The way the BJP lost its allies ahead of the 2004 elections apparently weighed on his mind when he told the senior leaders that "let us remember that that the BJP's front-runner position in the coming Parliamentary elections will be greatly strengthend by our alliance building capabilities".

The BJP veteran also sought to remind the party leaders about the need to maintain ideological cohesion with the Sangh Parivar.

While he did not refer to the RSS or Sangh Parivar, his remark that "the costly mistakes we committed earlier, especially at the time of the NDA government, must not be repeated" was an indication enough.
not to jinx, but looks like AGP may go with BJP, which will mean a rout of Congress-I in Assam, unless the bangladeshis have now got Voting Cards there. Next should be allying with Chiru's party, TRS, and Ajit Singh.
Modi to be launched as BJP's anti-terror icon
<!--QuoteBegin-->QUOTE<!--QuoteEBegin-->The Bharatiya Janata Party is launching Gujarat Chief Minister Narendra Modi as its anti-terror icon by organising a public meeting on Friday evening in a park close to the site of the first bomb blast in Delhi weekend.

The public meeting will be also addressed by BJP's prime ministerial candidate Lal Krishna Advani and BJP president Rajnath Singh is to kick off the party's poll campaign for the Delhi assembly elections due in November.<!--QuoteEnd--><!--QuoteEEnd-->
Looks like missionary trouble has started in Jabalpur.

This seems like a Missionary/Congress strategy to spread disturbance to all BJP ruled states. This must be handled strategically by BJP instead of letting VHP/BD to handle them. Probably all BJP ruled states should pass law (or ordinance? to bypass governors) against insulting other religions. When these missionary/cong creates trouble, put them behind bars based on this law.

This plan must happen quickly before they spread problem to all places and Congress uses that an excuse to dismiss all BJP governments and execute other plans they have.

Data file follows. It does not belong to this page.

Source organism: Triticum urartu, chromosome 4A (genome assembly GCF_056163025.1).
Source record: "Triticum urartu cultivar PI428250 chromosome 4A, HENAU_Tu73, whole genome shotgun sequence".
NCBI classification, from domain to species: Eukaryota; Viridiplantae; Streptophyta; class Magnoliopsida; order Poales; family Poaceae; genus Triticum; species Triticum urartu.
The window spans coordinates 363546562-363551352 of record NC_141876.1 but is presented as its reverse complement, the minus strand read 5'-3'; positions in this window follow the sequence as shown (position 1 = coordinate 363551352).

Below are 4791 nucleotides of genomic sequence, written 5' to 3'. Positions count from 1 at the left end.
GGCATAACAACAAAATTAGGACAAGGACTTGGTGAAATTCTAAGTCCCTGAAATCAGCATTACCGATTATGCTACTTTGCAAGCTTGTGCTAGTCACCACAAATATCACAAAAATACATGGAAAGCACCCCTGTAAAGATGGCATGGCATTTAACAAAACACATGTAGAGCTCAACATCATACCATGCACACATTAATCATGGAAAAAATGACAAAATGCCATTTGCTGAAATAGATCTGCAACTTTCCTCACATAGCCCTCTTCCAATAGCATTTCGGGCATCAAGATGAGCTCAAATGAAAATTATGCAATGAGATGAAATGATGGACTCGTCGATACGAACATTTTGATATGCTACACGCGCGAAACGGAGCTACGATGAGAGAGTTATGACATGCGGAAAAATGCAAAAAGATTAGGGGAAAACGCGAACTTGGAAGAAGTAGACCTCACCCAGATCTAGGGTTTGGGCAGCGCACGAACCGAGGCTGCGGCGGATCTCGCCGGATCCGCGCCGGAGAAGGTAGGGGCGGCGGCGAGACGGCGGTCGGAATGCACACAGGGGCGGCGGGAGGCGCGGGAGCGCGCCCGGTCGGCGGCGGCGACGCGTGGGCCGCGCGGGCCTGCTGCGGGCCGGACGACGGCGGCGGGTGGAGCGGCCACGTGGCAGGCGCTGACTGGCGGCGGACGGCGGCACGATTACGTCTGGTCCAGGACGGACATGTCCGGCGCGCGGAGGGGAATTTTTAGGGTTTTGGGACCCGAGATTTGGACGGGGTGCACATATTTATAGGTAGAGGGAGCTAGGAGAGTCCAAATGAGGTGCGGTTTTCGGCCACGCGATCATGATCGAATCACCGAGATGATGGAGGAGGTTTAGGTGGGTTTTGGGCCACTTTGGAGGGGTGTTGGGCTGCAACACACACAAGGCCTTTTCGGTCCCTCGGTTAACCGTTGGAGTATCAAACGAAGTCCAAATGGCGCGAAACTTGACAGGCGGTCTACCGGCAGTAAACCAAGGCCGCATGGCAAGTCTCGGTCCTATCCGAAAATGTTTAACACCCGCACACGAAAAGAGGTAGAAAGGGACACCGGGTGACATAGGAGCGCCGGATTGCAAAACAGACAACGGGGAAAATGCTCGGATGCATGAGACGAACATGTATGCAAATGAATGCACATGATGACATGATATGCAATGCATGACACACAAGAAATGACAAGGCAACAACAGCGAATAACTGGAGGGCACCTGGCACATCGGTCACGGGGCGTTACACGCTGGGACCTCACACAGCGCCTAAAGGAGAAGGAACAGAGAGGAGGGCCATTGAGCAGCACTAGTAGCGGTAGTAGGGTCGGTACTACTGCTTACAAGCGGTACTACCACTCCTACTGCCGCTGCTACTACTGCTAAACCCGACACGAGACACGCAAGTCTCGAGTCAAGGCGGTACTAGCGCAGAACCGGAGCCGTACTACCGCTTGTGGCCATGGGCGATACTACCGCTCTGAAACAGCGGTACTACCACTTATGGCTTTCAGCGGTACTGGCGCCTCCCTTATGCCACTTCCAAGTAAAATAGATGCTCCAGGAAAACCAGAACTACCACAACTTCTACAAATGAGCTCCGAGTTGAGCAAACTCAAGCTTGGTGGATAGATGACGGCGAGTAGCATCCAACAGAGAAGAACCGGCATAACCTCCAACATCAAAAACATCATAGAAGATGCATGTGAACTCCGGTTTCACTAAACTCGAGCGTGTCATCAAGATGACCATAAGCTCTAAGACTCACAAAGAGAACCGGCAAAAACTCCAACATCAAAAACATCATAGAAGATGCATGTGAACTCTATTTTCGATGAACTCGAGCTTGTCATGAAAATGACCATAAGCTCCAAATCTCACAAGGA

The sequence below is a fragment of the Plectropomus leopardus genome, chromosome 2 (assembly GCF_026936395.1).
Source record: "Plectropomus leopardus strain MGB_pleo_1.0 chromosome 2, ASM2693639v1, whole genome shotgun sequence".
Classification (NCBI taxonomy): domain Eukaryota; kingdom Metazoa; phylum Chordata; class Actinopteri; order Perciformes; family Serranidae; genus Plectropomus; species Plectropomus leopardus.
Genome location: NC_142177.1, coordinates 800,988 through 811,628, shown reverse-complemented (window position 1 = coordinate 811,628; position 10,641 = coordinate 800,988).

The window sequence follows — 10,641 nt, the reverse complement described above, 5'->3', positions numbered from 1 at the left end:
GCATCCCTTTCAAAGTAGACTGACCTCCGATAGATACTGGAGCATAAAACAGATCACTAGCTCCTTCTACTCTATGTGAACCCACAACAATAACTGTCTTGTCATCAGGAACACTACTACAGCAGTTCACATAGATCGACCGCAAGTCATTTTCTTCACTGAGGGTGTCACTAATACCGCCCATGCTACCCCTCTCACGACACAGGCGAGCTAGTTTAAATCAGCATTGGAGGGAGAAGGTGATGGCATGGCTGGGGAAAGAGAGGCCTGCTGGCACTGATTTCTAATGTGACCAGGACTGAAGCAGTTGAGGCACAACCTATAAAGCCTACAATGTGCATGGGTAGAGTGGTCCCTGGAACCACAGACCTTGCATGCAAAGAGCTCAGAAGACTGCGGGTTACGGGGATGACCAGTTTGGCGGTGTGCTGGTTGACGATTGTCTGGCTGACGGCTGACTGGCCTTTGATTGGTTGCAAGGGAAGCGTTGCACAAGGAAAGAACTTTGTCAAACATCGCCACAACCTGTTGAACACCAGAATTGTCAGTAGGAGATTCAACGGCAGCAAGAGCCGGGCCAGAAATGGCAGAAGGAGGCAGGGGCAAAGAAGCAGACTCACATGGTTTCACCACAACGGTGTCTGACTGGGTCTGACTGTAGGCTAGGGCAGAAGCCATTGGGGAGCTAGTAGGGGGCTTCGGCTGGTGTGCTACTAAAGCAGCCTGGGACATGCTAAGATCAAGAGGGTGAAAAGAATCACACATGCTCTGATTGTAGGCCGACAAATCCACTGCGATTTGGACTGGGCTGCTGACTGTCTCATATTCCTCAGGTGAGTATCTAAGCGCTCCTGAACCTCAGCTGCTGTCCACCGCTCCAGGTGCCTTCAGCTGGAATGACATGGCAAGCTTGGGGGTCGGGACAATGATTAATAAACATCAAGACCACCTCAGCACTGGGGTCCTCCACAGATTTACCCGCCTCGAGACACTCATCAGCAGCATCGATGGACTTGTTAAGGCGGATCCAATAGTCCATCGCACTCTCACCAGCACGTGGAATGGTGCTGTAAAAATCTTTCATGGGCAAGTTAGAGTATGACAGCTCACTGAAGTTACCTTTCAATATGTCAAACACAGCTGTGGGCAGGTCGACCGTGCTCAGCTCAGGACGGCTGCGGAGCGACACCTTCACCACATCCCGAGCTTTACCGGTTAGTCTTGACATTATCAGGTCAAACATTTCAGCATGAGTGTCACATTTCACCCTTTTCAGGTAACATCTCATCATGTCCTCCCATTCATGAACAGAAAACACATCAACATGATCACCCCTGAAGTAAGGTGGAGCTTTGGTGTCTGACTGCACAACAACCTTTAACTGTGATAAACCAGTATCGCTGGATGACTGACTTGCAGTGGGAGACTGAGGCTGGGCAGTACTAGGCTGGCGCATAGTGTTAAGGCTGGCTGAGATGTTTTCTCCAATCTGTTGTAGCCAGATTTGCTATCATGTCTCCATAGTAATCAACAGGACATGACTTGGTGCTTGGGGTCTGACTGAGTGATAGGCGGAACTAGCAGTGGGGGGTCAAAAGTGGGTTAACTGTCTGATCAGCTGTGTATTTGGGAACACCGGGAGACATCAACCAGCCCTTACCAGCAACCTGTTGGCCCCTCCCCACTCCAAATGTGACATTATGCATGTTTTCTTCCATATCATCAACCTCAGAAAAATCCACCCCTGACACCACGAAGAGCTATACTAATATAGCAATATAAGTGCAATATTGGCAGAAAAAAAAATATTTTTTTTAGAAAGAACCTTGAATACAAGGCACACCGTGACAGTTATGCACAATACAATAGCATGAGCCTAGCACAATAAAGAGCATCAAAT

The BJP Government's action in arresting the State Bajrang Dal leader in Karnataka is indeed deplorable. Such acts will only detract the true Hindu followers from supporting the Party in the next elections.
<!--QuoteBegin-ravish+Sep 20 2008, 08:57 AM-->QUOTE(ravish @ Sep 20 2008, 08:57 AM)<!--QuoteEBegin-->The BJP Government's action in arresting the State Bajrang Dal leader in Karnataka is indeed deplorable. Such acts will only detract the true Hindu followers from supporting the Party in the next elections.

I think it is the right thing to do. Not sure what they expected, award? Violence cannot be the answer, not with the hostile media.
I think using police to kill Hindus in Jammu and Srinagar should be praise worthy.
Till Hindus are killed my Indian Muslims , Sadhus are killed by Christians and Hindus are hecked, butchered by communist, that should be sign of true Secularism.
After all these atrocities against Hindus; Muslims and hindu hater seculars still vote for Congress , Communist Party and SP. No surprise.
Mudiji, So far at election time, the Hindu voters mostly vote as per their party affiliation. Therefore, various anti Hindu parties get elected to parliament. The Hindu voters need to vote on communal line. This will nesure Government protection to the Hindus.
What do u say....

22 Sept 2008, Pioneer

<!--QuoteBegin-->QUOTE<!--QuoteEBegin-->BJP needs a spearhead in Delhi

Reporter's notebook: Sidharth Mishra

Delhi Police officials who are busy collecting accolades for the successful encounter in the Batla House area of Jamia Nagar in south Delhi also must express their gratitude to Gujarat Chief Minister Narendra Modi. <b>I have my sincere doubts if the Ministry of Home Affairs would have ever ordered operations in the minority community dominated area had it no been for Modi addressing a rally against terrorism in Afzal Khan Park of Karol Bagh the same evening.</b>